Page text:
A tense new thriller from the director of The Fight Club and Seven stars Jodie Foster as a New Yorker trapped in her own home by burglars. In the movie Panic Room, Newly-divorced Meg Altman finds what appears to be the perfect Manhattan townhouse to move into with her teenage daughter. It has all the latest amenities, including a secret vault behind the bedroom walls.
The "Panic Room" reminds Meg of The Telltale Heart, Edgar Allen Poe's classic horror tale of a victim sealed up in the walls of his own home; and the premonition proves prescient. On their first night in their new home, Meg and her daughter Sarah are forced to seal themselves in the Panic Room when burglars break into the house. To keep her child from harm, Meg has to figure out a way to get the intruders to leave.
Jodie Foster stars as Meg and the mother of two young sons says Panic Roomtaps into fears that all parents have about their child's safety.
"I think I'm a pretty maternal person anyway. I played a lot of moms before I had kids, but it does change things," she says. "You have to admit that there's something very visceral....not just intellectual, but very visceral ... about how you know that you would do anything for them. The anguish of seeing your kid in pain is just not something you can describe to anyone. Whether it's a splinter or an ingrown toenail or whatever it is, anyone who has kids knows that you start sweating when you see your kid in pain or in fear."
The taut drama takes place almost entirely within the confines of the three-story townhouse and director David Fincher uses sweeping, seemingly impossible camera moves to draw the audience in to the deadly duel of wits.
"It doesn't say in the script that the camera files through the handle of an electric coffee maker, but the audience needs to know the geography explicitly between somebody sleeping in bed, the three flights of stairs that it takes to go down to ground level, the street in front o fthe house, the door that's below the front door stoop that's locked, the back door that somebody tries, the fire escape they would then use and it's ultimate relation to the skylight that we know is just outside the daughter's bedroom," he explains. " So in setting up a specific geogrphay, there's the flourish of being able to do it in one peice, but there's also necessity in a way. I you cut and show these things, there's a chance people will miss the exact physical relationships."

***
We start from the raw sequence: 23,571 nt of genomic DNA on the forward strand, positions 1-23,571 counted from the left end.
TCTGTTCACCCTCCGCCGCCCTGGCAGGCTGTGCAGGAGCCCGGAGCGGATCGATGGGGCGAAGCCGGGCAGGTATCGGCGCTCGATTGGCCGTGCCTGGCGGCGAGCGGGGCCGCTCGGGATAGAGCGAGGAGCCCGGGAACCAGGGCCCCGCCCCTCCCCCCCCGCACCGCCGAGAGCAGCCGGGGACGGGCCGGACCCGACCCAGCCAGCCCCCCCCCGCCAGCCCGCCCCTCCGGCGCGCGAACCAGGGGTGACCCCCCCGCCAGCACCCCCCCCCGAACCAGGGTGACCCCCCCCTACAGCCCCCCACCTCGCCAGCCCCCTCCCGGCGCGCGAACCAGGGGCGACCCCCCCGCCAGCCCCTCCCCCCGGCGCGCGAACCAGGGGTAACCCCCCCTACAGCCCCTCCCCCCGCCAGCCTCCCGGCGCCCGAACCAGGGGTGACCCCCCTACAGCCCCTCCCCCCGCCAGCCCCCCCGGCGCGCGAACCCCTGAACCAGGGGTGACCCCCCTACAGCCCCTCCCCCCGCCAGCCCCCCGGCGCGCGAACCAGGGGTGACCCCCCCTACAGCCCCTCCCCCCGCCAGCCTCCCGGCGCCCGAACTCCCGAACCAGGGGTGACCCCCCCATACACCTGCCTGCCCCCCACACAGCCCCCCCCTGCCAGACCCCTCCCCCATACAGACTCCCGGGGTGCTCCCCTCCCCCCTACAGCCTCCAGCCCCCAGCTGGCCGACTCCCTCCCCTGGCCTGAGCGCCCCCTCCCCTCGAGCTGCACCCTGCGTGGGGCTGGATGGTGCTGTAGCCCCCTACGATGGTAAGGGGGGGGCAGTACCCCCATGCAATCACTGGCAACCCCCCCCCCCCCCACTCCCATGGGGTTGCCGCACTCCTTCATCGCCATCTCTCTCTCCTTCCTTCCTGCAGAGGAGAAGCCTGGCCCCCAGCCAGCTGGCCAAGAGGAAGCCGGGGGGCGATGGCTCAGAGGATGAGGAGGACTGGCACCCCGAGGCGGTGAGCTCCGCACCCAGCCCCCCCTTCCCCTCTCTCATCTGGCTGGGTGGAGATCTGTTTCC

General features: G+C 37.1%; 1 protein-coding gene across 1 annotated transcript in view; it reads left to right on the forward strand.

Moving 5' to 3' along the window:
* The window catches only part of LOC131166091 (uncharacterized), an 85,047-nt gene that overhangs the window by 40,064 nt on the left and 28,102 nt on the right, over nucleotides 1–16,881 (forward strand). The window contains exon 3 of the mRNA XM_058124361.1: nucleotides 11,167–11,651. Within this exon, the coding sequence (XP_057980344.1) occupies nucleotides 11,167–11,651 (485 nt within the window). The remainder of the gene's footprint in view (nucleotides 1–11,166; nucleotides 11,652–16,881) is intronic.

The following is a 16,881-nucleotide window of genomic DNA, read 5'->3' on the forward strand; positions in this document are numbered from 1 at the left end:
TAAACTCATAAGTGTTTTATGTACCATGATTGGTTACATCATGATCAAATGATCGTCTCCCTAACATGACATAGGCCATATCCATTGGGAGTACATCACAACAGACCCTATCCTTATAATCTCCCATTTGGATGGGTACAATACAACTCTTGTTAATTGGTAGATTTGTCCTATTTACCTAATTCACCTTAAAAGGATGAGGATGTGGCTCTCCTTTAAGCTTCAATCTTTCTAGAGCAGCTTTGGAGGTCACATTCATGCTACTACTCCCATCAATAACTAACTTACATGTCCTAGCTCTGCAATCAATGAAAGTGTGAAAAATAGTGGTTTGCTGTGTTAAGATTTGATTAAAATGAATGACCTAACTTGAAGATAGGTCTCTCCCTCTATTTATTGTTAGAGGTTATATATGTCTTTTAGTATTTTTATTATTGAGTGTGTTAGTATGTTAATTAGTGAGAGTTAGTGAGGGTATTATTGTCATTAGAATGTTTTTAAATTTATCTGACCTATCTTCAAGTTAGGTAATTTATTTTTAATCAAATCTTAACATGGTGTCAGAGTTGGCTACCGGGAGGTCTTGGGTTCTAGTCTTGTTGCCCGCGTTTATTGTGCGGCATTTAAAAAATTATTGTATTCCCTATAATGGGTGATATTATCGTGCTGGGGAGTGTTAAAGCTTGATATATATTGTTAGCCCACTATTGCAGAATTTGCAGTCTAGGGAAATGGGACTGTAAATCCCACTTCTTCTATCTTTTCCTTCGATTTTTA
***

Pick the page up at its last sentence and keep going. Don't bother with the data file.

Jodie Foster says Fincher's fast-moving technique kept her and the rest of the cast constantly on their toes.
" People don't realize the demands when you have a very technical movie that's very sculpted, very crafted, very composed: the demands that it brings to the rest of the crew and the actors," She explains. " It means that you have 40 takes, regularly. Maybe not every time out, but most scenes, the minimum amount of takes is at least 10 or 15 because you have to accommodate not just camera, lighting and sound, but every facet. I love that. I love having a director who knows what he wants. No matter how controlling, I love being told what to do."
The cleverly twisting script is by David Koepp and the cast also features Jared Leto, Forest Whitaker and Dwight Yoakam as the burglars; and young Kristen Stewart is the teenager trapped with her mother in the Panic Room. ROOM."
The music is by Howard Shore, Oscar-winner for his Lord of the Rings score, his third collaboration with director David Fincher.